Playing with Parachutes

Grade Level: 
High School
Subject: 
Engineering, physics
Provided by TryEngineering -
 
Lesson Synopsis 
The "Playing with Parachutes" lesson explores how parachutes are used to slow moving objects. Students work in teams of "engineers" to design and build their own parachutes out of everyday items. They test their parachutes, evaluate their results, and present to the class.

Lesson Focus

This lesson focuses on parachute design. Teams of students construct parachutes from everyday materials. They then test their parachutes to determine whether they can transport a metal washer to a target on the ground with the slowest possible rate of descent. 
 
Anticipated Learner Outcomes
As a result of this lesson, students will have: 
Designed and constructed a parachute
Tested and refined their designs
Communicated their design process and results
 
Lesson Activities 
Students work in teams to design and build parachutes out of everyday items. The parachutes need to be able to transport a payload of one metal washer to a target on the ground with the slowest rate of descent. Student teams review their own designs, the designs of other teams, and present their findings to the class.
 
Internet Connections
- NOVA – Design a Parachute (www.pbs.org/wgbh/nova/mars/parachute.html)
 
 
- TryEngineering (www.tryengineering.org
 
- ITEA Standards for Technological Literacy: Content for the Study of Technology (www.iteaconnect.org/TAA
 
- National Science Education Standards (www.nsta.org/publications/nses.aspx
 
Recommended Reading
The Silken Canopy: History of the Parachute(ISBN: 978-1853108556)
 
- Sky People : A History of Parachuting (ISBN: 978-1853108693)  
 
Optional Writing Activity 
Research Leonardo DaVinci’s conical parachute and compare and contrast it with modern parachute designs.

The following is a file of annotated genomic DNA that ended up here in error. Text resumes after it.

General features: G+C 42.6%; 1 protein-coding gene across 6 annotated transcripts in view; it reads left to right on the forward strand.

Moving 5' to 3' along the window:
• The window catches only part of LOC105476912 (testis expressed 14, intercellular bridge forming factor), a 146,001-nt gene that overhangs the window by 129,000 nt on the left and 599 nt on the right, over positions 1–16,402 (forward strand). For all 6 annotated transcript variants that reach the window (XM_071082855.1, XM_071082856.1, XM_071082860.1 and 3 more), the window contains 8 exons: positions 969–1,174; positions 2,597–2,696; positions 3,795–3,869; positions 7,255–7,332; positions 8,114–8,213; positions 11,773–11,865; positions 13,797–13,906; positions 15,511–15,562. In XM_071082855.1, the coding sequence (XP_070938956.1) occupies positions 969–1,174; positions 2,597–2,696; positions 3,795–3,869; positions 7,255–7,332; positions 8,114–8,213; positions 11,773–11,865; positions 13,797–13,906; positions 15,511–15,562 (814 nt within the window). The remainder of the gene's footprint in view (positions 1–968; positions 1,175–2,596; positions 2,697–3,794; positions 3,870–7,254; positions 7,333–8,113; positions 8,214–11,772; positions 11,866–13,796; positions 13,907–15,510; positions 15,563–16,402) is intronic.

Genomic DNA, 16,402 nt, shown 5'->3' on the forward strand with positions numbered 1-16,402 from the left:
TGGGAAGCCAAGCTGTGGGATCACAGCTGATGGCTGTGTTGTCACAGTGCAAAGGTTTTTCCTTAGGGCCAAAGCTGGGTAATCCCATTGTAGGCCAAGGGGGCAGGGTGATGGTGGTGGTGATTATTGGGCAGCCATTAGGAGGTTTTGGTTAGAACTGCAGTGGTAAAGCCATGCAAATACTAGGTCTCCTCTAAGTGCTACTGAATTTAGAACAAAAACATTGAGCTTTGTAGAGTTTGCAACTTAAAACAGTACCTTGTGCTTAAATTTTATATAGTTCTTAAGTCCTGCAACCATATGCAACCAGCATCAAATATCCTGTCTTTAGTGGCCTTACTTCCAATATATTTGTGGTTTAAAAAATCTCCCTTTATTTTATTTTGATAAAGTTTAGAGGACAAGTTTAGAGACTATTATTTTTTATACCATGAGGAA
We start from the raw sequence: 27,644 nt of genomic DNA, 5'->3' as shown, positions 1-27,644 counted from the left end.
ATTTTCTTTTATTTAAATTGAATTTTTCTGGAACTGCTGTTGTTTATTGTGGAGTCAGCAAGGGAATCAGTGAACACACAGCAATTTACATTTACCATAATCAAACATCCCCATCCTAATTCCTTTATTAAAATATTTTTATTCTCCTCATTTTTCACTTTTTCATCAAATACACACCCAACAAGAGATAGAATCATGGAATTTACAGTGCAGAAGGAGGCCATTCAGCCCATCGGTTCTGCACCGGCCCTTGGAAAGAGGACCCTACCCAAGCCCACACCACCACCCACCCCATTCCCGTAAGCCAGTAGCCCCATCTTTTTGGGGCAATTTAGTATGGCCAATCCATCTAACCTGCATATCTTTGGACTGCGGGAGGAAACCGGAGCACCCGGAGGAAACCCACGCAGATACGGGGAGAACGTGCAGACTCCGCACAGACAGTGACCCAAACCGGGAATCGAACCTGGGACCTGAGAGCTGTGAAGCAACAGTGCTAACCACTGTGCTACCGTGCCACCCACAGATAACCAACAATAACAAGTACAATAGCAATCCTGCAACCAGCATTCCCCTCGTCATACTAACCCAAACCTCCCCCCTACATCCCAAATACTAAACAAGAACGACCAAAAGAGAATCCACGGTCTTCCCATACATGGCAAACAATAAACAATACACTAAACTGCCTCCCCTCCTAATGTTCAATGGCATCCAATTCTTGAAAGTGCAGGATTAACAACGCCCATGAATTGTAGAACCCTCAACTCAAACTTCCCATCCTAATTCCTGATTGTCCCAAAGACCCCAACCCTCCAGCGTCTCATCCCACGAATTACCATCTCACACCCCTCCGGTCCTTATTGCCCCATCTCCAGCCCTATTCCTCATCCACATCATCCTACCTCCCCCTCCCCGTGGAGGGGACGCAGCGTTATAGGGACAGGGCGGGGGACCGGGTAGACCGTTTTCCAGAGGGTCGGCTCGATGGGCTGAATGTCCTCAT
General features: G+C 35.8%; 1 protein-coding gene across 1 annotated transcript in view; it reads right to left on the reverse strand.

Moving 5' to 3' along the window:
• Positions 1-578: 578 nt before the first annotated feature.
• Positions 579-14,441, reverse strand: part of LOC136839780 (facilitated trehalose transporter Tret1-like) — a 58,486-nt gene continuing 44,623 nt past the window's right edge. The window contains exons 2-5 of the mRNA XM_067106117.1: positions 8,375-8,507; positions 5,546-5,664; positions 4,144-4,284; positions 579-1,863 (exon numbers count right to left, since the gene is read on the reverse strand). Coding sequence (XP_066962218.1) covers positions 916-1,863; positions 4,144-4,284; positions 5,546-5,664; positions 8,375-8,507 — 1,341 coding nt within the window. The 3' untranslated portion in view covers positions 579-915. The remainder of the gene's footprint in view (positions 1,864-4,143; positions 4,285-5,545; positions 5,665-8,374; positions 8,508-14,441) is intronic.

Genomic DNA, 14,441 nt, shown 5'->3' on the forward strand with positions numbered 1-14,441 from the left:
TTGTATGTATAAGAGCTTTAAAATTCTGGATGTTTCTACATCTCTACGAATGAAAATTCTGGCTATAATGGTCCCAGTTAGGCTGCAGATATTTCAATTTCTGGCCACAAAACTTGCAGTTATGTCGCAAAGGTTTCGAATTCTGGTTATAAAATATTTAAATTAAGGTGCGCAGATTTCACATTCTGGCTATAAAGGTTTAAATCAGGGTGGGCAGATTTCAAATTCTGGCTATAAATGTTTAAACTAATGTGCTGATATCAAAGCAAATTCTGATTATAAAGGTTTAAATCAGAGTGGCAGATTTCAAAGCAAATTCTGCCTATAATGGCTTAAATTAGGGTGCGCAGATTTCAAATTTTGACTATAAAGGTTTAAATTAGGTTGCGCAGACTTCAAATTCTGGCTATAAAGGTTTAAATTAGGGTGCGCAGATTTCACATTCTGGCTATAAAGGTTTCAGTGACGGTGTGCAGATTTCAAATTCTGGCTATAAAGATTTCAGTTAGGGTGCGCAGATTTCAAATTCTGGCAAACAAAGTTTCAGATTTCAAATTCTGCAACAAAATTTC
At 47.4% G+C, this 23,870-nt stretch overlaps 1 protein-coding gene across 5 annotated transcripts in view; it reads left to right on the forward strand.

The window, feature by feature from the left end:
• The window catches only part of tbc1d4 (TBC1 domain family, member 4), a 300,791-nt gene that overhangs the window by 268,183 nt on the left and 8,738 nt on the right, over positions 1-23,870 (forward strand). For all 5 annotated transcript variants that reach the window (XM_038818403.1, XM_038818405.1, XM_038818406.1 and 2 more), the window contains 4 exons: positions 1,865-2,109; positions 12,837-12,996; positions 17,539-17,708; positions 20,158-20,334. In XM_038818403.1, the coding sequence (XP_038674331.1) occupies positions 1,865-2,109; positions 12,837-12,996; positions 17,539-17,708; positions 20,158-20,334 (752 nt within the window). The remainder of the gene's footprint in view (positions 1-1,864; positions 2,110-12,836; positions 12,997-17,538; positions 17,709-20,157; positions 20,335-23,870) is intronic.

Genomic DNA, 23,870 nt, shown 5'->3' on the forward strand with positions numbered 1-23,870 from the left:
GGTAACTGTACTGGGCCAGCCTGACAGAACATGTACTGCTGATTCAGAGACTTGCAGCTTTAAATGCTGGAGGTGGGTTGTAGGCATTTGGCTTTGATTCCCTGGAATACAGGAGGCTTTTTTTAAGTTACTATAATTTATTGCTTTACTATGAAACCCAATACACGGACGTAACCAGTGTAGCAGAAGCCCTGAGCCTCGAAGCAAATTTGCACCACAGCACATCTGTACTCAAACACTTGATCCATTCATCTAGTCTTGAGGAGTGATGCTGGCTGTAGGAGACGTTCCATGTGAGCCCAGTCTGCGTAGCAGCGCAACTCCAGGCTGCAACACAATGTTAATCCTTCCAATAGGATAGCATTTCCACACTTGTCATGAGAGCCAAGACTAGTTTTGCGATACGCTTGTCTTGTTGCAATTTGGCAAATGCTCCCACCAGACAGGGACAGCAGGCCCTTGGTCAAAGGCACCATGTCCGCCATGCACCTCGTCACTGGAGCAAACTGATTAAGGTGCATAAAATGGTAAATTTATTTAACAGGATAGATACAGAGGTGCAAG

For Teachers:
Teacher Resources
 
Lesson Goal 
The goal of this lesson is for students to develop a parachute that can carry a metal washer to a 10 cm diameter target on the ground with the slowest rate of descent. Student teams design their parachutes out of everyday materials and then test their designs. Students then evaluate the effectiveness of their parachutes and those of other teams, and present their findings to the class.
 
Materials
Student Resource Sheets and Worksheets (available at http://www.tryengineering.org/lesson_detail.php?lesson=63)
Meterstick
Small ladder (for teacher use only)
One set of materials for each group of students: roll of string, plastic trash bag, plastic shopping bag, several sheets of copy paper, coffee filters, newspaper, aluminum foil, scissors, masking tape, metal washer (3cm diameter), ruler
 
Procedure
1. Show students the various Student Reference Sheets. These may be read in class, or provided as reading material for the prior night's homework.
 
2. Divide students into groups of 2-3 students, providing a set of materials per group.
 
3. Explain that students must develop their own working parachute from everyday items that can carry one metal washer to the ground from a height of 2 M. The parachute has to hit a target 10 cm in diameter with the slowest rate of descent. The parachute that can hit the target with the slowest descent rate is the winner.
 
4. Students meet and develop a plan for their parachute. They agree on materials they will need, write or draw their plan, and then present their plan to the class.